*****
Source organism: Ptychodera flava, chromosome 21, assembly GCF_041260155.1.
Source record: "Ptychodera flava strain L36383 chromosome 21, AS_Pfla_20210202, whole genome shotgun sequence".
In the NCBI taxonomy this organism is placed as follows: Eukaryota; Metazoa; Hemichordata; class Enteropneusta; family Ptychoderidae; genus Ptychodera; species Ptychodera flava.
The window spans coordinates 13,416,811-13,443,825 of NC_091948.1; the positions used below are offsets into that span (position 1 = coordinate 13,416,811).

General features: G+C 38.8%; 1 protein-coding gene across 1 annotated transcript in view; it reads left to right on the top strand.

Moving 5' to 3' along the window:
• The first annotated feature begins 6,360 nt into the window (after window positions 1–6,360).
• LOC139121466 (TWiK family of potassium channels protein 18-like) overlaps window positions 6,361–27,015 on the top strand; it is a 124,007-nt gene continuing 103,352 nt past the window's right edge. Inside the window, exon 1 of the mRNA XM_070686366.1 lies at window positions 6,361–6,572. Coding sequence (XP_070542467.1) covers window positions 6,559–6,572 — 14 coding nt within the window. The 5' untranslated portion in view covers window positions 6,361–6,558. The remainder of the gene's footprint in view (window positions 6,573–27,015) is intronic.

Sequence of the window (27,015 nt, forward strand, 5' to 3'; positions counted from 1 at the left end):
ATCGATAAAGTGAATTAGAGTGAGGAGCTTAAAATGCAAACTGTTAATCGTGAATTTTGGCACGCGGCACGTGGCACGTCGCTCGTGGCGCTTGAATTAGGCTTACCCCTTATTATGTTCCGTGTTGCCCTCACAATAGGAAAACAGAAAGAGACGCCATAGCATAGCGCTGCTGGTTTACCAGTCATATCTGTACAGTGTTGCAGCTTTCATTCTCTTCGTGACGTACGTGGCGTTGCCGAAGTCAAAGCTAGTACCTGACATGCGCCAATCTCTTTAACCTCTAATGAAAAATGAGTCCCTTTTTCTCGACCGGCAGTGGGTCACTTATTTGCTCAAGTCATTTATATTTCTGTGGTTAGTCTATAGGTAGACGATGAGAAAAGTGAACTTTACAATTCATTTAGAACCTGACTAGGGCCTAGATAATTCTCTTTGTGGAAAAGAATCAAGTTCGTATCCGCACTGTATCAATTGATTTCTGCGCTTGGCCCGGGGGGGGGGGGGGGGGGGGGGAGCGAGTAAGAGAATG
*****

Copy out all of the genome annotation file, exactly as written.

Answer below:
Source organism: Ptychodera flava, chromosome 21, assembly GCF_041260155.1.
Source record: "Ptychodera flava strain L36383 chromosome 21, AS_Pfla_20210202, whole genome shotgun sequence".
In the NCBI taxonomy this organism is placed as follows: Eukaryota; Metazoa; Hemichordata; class Enteropneusta; family Ptychoderidae; genus Ptychodera; species Ptychodera flava.
The window spans coordinates 13,416,811-13,443,825 of NC_091948.1; the positions used below are offsets into that span (position 1 = coordinate 13,416,811).

General features: G+C 38.8%; 1 protein-coding gene across 1 annotated transcript in view; it reads left to right on the top strand.

Moving 5' to 3' along the window:
• The first annotated feature begins 6,360 nt into the window (after window positions 1–6,360).
• LOC139121466 (TWiK family of potassium channels protein 18-like) overlaps window positions 6,361–27,015 on the top strand; it is a 124,007-nt gene continuing 103,352 nt past the window's right edge. Inside the window, exon 1 of the mRNA XM_070686366.1 lies at window positions 6,361–6,572. Coding sequence (XP_070542467.1) covers window positions 6,559–6,572 — 14 coding nt within the window. The 5' untranslated portion in view covers window positions 6,361–6,558. The remainder of the gene's footprint in view (window positions 6,573–27,015) is intronic.

Sequence of the window (27,015 nt, forward strand, 5' to 3'; positions counted from 1 at the left end):
ATCGATAAAGTGAATTAGAGTGAGGAGCTTAAAATGCAAACTGTTAATCGTGAATTTTGGCACGCGGCACGTGGCACGTCGCTCGTGGCGCTTGAATTAGGCTTACCCCTTATTATGTTCCGTGTTGCCCTCACAATAGGAAAACAGAAAGAGACGCCATAGCATAGCGCTGCTGGTTTACCAGTCATATCTGTACAGTGTTGCAGCTTTCATTCTCTTCGTGACGTACGTGGCGTTGCCGAAGTCAAAGCTAGTACCTGACATGCGCCAATCTCTTTAACCTCTAATGAAAAATGAGTCCCTTTTTCTCGACCGGCAGTGGGTCACTTATTTGCTCAAGTCATTTATATTTCTGTGGTTAGTCTATAGGTAGACGATGAGAAAAGTGAACTTTACAATTCATTTAGAACCTGACTAGGGCCTAGATAATTCTCTTTGTGGAAAAGAATCAAGTTCGTATCCGCACTGTATCAATTGATTTCTGCGCTTGGCCCGGGGGGGGGGGGGGGGGGGGGGAGCGAGTAAGAGAATG